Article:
“Shall Not Allow”

It’s routine for one post to beget another.

My post on shall not negligently (here) was prompted by the following contract language:

Company will not, and will not knowingly or negligently allow any third party to [do various things].

In a comment, David Ziff considered the implications of using just shall not allow, with negligently omitted.

I agree with David. On its face, shall not allow (or permit) looks like a flat obligation. If you say (to tweak the example I use in the shall not negligently post) GuardCo shall not allow visitors to touch the cars and one or more visitors touch the cars, it would seem that GuardCo has failed to comply with that obligation.

But I could just as easily argue that to comply with a shall not allow obligation, the party in question simply has to make it a policy not to allow the activity in question. (They might post a sign saying “X not allowed!”) If it happens anyway, arguably that has no bearing on breach.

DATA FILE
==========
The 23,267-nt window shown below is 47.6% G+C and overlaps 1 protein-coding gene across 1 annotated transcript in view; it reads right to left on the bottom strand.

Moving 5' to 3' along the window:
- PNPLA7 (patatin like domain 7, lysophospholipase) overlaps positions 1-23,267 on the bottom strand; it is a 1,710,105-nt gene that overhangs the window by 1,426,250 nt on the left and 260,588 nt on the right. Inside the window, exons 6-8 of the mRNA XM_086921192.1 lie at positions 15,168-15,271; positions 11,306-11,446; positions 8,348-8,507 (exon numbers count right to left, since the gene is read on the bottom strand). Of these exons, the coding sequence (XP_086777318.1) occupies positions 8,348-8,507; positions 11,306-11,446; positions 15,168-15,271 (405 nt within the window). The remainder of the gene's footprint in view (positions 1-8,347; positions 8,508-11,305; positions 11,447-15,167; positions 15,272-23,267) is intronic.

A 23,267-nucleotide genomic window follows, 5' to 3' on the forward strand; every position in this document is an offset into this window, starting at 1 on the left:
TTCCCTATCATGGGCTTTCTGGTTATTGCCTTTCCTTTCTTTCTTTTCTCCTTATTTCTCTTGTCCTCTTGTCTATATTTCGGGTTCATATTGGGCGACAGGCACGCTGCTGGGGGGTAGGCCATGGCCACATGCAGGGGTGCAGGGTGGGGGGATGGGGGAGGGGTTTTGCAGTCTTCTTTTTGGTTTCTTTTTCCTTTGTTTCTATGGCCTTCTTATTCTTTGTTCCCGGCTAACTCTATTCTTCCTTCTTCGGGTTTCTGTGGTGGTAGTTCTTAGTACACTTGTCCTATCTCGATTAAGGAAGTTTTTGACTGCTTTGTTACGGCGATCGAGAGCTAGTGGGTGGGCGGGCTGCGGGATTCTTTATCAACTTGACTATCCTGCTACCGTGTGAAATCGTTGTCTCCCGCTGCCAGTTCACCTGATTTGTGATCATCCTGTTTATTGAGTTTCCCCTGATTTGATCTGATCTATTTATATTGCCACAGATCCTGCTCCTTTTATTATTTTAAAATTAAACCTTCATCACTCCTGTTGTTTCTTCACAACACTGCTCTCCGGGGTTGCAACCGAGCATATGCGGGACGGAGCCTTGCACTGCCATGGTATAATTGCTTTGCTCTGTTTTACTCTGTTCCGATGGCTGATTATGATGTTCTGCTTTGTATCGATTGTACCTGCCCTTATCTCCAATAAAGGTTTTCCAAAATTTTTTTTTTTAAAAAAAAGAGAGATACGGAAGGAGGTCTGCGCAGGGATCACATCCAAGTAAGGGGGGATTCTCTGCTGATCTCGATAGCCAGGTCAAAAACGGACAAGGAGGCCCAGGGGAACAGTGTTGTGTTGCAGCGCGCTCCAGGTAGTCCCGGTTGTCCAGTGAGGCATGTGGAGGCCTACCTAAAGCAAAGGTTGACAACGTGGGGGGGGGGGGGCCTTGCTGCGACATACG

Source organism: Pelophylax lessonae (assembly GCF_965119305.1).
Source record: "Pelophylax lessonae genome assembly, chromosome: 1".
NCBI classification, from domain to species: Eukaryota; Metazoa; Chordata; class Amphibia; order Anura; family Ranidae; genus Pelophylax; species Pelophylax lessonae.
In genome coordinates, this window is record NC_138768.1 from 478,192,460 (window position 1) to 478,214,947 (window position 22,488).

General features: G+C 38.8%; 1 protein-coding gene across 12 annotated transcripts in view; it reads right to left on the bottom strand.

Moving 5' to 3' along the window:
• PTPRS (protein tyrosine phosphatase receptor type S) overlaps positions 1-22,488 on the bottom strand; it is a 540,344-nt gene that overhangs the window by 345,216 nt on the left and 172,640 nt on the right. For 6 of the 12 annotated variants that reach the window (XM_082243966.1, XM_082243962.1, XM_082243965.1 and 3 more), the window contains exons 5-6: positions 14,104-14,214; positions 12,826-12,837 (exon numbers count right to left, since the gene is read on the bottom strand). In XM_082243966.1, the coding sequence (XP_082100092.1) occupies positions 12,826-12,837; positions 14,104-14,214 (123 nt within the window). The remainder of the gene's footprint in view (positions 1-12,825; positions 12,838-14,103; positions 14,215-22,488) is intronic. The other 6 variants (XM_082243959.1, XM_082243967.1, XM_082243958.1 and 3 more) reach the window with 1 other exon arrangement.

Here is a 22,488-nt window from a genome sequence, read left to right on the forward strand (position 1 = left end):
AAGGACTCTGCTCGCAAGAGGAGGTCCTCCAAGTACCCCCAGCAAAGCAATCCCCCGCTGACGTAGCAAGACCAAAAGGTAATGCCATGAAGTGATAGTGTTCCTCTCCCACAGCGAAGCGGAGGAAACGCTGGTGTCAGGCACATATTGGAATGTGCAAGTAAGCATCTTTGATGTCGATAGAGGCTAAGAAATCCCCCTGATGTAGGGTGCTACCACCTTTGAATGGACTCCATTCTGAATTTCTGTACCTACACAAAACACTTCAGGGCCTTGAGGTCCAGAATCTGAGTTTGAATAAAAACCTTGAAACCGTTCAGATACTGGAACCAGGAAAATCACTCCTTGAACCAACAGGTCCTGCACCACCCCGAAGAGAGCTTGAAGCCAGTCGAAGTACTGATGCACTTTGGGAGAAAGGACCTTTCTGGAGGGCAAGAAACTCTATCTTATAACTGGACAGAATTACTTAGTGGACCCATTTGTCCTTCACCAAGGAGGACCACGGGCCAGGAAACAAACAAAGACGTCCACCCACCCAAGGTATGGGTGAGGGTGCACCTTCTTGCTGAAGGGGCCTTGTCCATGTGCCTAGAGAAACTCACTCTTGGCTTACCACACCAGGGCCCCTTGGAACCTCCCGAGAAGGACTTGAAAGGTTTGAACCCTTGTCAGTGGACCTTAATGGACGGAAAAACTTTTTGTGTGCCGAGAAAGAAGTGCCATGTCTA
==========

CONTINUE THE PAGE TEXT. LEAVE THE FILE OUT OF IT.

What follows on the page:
That’s why my proposed language in the shall not negligently post uses shall … prevent instead of shall … not allow.

But I wouldn’t be happy with a flat obligation using shall prevent either. That’s because if a party doesn’t have complete control, it doesn’t make sense to impose a flat obligation. Instead, I’d use a reasonable efforts standard and provide for indemnification (as David suggests) or liquidated damages if (using the same example) some visitors end up touching the cars, despite GuardCo’s reasonable efforts to prevent them from doing so.

About the author

Ken Adams is the leading authority on how to say clearly whatever you want to say in a contract. He’s author of A Manual of Style for Contract Drafting, and he offers online and in-person training around the world. He’s also chief content officer of LegalSifter, Inc., a company that combines artificial intelligence and expertise to assist with review of contracts.